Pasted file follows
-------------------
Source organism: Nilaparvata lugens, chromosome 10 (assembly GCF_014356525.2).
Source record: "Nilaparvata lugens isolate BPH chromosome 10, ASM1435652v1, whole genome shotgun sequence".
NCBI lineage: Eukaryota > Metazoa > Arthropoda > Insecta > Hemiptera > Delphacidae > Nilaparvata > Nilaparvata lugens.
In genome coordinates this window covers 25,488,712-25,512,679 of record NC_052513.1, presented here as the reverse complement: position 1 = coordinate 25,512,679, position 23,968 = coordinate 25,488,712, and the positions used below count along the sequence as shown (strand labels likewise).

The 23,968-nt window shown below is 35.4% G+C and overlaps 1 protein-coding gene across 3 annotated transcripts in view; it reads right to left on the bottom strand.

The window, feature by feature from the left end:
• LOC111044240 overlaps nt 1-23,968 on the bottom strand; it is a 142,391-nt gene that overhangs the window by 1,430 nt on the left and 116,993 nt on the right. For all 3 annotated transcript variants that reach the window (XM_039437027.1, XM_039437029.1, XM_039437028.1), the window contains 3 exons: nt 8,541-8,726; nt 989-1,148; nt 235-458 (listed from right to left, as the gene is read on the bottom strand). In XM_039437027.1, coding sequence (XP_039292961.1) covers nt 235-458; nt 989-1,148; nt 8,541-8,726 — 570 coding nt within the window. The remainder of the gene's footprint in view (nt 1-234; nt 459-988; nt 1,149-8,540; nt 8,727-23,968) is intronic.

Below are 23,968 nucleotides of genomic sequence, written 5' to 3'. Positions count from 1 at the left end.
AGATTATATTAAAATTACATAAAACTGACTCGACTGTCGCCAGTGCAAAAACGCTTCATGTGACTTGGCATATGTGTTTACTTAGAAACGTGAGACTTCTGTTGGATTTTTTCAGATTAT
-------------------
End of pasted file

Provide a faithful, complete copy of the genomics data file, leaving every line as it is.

Source organism: Nilaparvata lugens, chromosome 10 (assembly GCF_014356525.2).
Source record: "Nilaparvata lugens isolate BPH chromosome 10, ASM1435652v1, whole genome shotgun sequence".
NCBI lineage: Eukaryota > Metazoa > Arthropoda > Insecta > Hemiptera > Delphacidae > Nilaparvata > Nilaparvata lugens.
In genome coordinates this window covers 25,488,712-25,512,679 of record NC_052513.1, presented here as the reverse complement: position 1 = coordinate 25,512,679, position 23,968 = coordinate 25,488,712, and the positions used below count along the sequence as shown (strand labels likewise).

The 23,968-nt window shown below is 35.4% G+C and overlaps 1 protein-coding gene across 3 annotated transcripts in view; it reads right to left on the bottom strand.

The window, feature by feature from the left end:
• LOC111044240 overlaps nt 1-23,968 on the bottom strand; it is a 142,391-nt gene that overhangs the window by 1,430 nt on the left and 116,993 nt on the right. For all 3 annotated transcript variants that reach the window (XM_039437027.1, XM_039437029.1, XM_039437028.1), the window contains 3 exons: nt 8,541-8,726; nt 989-1,148; nt 235-458 (listed from right to left, as the gene is read on the bottom strand). In XM_039437027.1, coding sequence (XP_039292961.1) covers nt 235-458; nt 989-1,148; nt 8,541-8,726 — 570 coding nt within the window. The remainder of the gene's footprint in view (nt 1-234; nt 459-988; nt 1,149-8,540; nt 8,727-23,968) is intronic.

Below are 23,968 nucleotides of genomic sequence, written 5' to 3'. Positions count from 1 at the left end.
AGATTATATTAAAATTACATAAAACTGACTCGACTGTCGCCAGTGCAAAAACGCTTCATGTGACTTGGCATATGTGTTTACTTAGAAACGTGAGACTTCTGTTGGATTTTTTCAGATTAT